VA Adding Opioid Antidote To Defibrillator Cabinets For Quicker Overdose Response It took more than 10 minutes for paramedics to arrive after a housekeeper found a man collapsed on the floor of a bathroom in a Boston Veteran Affairs building. The paramedics immediately administered naloxone, often known by its brand name Narcan, to successfully reverse the man’s opioid overdose. But it takes only a few minutes without oxygen for brain

damage to begin. Pam Bellino, patient safety manager for the Boston VA, read that incident report in December 2015 with alarm. “That was the tipping point for us to say, ‘We need to get this naloxone immediately available, without locking it up,'” she said. The easiest way to do it quickly, Bellino reasoned, would be to add the drug to the

automated external defibrillator, or AED, cabinets already in place. Those metal boxes on the walls of VA cafeterias, gyms, warehouses, clinic waiting rooms and some rehab housing were installed to hold equipment for a fast response to heart attacks. Now the VA, building on the project started in Boston, is

moving to add naloxone kits to the AED cabinets in its buildings across the country, an initiative that could become a model for other health care organizations. It took more than 10 minutes for paramedics to arrive after a housekeeper found a man collapsed on the floor of a bathroom in a Boston Veteran Affairs building…..Read More

Rhode Island Alliance for Retired Americans, Inc. • 94 Cleveland Street • North Providence, RI • 02904-3525 • 401-480-8381 riarajap@hotmail.com • http://www.facebook.com/groups/354516807278/


Trump health chief: Premiums to drop for popular ACA plan WASHINGTON (AP) — Premiums for a popular type of “silver” health plan under the Affordable Care Act will edge downward next year in most states, the Trump administration’s health chief announced Thursday. Health and Human Services Secretary Alex Azar said premiums for a so-called “benchmark” silver plan will drop by 2 percent in the 39 states served by the federal HealthCare.gov website. The number of marketplace insurers will grow for the first time since 2015, he added. Azar’s numbers were in line with a broader independent analysis earlier this month by Avalere Health and The Associated Press, which found premiums and markets stabilizing nationwide. But his claim that the Trump administration deserves credit for “Obamacare’s” turnabout was quickly challenged. “The president who was supposedly trying to sabotage the Affordable Care Act has proven better at managing it than the president who wrote the law,” Azar bragged in his speech to a health policy group in Nashville. Azar cited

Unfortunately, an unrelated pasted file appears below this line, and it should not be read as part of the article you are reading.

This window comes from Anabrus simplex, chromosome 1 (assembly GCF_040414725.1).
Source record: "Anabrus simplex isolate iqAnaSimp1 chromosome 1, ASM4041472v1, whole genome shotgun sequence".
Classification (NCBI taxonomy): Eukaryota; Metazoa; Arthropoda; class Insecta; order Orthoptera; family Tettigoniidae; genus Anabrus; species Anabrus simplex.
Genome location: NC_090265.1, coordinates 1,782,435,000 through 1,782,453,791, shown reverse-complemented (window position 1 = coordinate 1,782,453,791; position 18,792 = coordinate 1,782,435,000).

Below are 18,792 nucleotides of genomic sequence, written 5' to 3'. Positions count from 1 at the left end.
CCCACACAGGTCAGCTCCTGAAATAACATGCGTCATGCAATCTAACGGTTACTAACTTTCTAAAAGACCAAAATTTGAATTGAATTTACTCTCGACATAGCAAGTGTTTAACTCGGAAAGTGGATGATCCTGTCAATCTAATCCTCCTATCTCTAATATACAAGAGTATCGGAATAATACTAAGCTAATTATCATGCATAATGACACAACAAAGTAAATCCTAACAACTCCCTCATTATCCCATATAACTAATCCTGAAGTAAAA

regulatory actions to improve the inner workings of the ACA marketplaces and increase consumer choice among insurance plans that don’t comply with health law rules. The earlier AP analysis had found that average premiums across all types of plans under the Obama health law will rise 3.3 percent, with 12 states seeing declines. That study crunched data from 47 states and Washington, D.C., with publicly available information on proposed and final rates for 2019. Reacting to Azar’s claims, Larry Levitt of the nonpartisan Kaiser Family Foundation said it’s likely that premiums for 2019 would have gone down even more but for other administration actions last year that roiled the markets. Those included President Donald Trump’s abrupt cancellation of a major stream of payments to insurers — which triggered sharp 2018 premium increases. Also, Trump and congressional Republicans spent much of last year in a fruitless quest to repeal “Obamacare,”

with the president repeatedly pronouncing it “dead.” “The premium stability on tap for 2019 is primarily because insurers overshot with their premium increases for this year, reacting to an environment of tremendous uncertainty,” Levitt said. Under the design of the ACA, premium increases automatically boost taxpayerprovided subsidies to consumers. Big premium increases last year allowed many insurers to return to profitability as subsidies flowed from federal coffers. The average total premium for an individual covered under the health law is now close to $600 a month. In previous election years, health law premiums have provided plenty of material for Republican attack ads. That issue has been taken away this year by market stability. Instead, the debate has shifted to Democratic charges that the Trump administration and Republicans want to undermine the ACA’s protections for people with pre-existing health